Before you vote at next month’s Council elections on December 4, it could be worth considering what the current lot did with your dollars.
With all but three members of the ‘Class of 2017’ choosing to run again, it’s time to get down to brass tacks and consider how they handled the purse strings.
Perhaps the biggest economic move made by the current Council was the 2017 decision to raise Council rates by 33.5 per cent over four years.
The extra $11.7 million in revenue was to be spent on asset maintenance and renewal, and to reduce the local infrastructure backlog that previous Councils had allowed to blow out massively.
And to a significant degree, the Council kept this promise, with the extra money being spent on the bread and butter of local government: local roads, drains and other basic assets.
While councillors had little choice other than to spend the extra rates revenue in this way (the Independent Pricing and Regulatory Tribunal was watching closely) it’s fair to say that this outgoing Council did increase spending on Capital Works more generally.
Between the 2019 and 2020 financial years, an extra $20 million was poured into roads, rubbish and other basic assets, including the complete replacement of the creaking Brunswick Heads road bridge.
Bolstering the road-building fund was a seemingly never-ending stream of State government cash, driven by the Coalition’s desire to win back the State seat of Ballina.
Among the waves of funding was $20m provided by the State to help fund the controversial Byron Bypass.
Even with this big pile of government cash, the economic management of the bypass project was not Council’s finest moment (we’ll leave the debate over the environmental management of the project for another day).
The initial Council commitment of $4m blew out to nearly $6m, owing to a series of delays, the responsibility for which must, at least partly, be sheeted home to the Council itself.
Somewhat less controversial were major upgrading works on Ewingsdale Road to finally deal with the killer potholes that had regularly claimed car suspensions for decades.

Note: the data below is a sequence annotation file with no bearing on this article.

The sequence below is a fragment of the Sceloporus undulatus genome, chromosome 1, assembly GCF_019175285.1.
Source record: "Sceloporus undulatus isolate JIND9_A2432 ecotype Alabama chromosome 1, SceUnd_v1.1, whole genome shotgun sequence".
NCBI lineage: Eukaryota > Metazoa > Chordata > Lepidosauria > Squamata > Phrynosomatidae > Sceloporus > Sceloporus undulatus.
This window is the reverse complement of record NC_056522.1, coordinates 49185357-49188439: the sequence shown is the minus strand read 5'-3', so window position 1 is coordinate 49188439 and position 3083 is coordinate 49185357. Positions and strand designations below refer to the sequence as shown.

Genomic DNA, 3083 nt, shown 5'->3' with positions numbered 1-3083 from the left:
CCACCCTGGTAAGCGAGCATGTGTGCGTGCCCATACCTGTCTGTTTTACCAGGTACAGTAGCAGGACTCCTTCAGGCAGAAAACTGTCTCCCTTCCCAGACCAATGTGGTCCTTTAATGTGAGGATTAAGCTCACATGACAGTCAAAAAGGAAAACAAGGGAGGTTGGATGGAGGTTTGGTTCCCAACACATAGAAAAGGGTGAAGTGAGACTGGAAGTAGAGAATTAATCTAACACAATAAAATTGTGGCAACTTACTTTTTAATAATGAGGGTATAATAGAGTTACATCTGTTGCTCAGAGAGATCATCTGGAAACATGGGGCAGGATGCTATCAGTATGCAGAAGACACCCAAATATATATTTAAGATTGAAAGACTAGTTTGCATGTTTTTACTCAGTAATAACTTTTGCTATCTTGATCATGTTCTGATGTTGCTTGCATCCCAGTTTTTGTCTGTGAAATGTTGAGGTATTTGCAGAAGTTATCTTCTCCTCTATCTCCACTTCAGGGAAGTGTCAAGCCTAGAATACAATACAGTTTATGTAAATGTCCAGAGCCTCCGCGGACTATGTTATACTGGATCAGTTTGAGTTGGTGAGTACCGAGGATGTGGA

While these works were almost certainly welcome, the same cannot be said for the ill-fated lighthouse sculpture built on the roundabout at the intersection of Ewingsdale Road and Bayshore Drive.
Nicknamed the ‘Disco Dong’, owing to its unfortunate resemblance to male genitalia, the Council forked out $55,000 for the much-derided sculpture. The installation was not only ‘aesthetically challenged’ in the eyes of most, it was eventually found to be structurally unsound and had to be taken down.
But it could be argued that the keepers of Council’s coffers had the last laugh – the silvery birds that made up the ‘Dong’s’ distinctive visage were sold off for the princely sum of $64,000.
Nevertheless, the cost to our collective egos from briefly being the laughing stock of the State is difficult to calculate.
The cost of net zero
Moving beyond roads, drains and bridges, one of the largest areas of Council expenditure has resulted from the efforts to move to net zero emissions.
The Council has committed to achieving 100 per cent net zero emissions for Council operations by 2025.
It has also promised to source 100 per cent of Council’s energy needs through renewable energy within 10 years (2027) and become certified under the Climate Active Carbon Neutral Standard by 2025/26.
Among the key, and most costly, projects undertaken as part of this endeavour is the construction of a bioenergy facility connected to the Byron Bay Sewage Treatment Plant.
Initially budgeted at $12m, the budget for this project has already ballooned out to $16m before a single pipe has been laid.
The Myocum solar farm is also a major source of future expenditure, with Council estimating that the project will require at least $12m to complete.
There are hopes that the State and federal Governments will come to the funding party for both of these projects, but as yet no money has been placed on the table.
The next Council is likely to find these government dollars considerably more difficult to come by. The State seat of Ballina is now more safely in the hands of Greens MP Tamara Smith, meaning that the Coalition’s election strategists are likely to direct their considerable largesse and pork barrels elsewhere.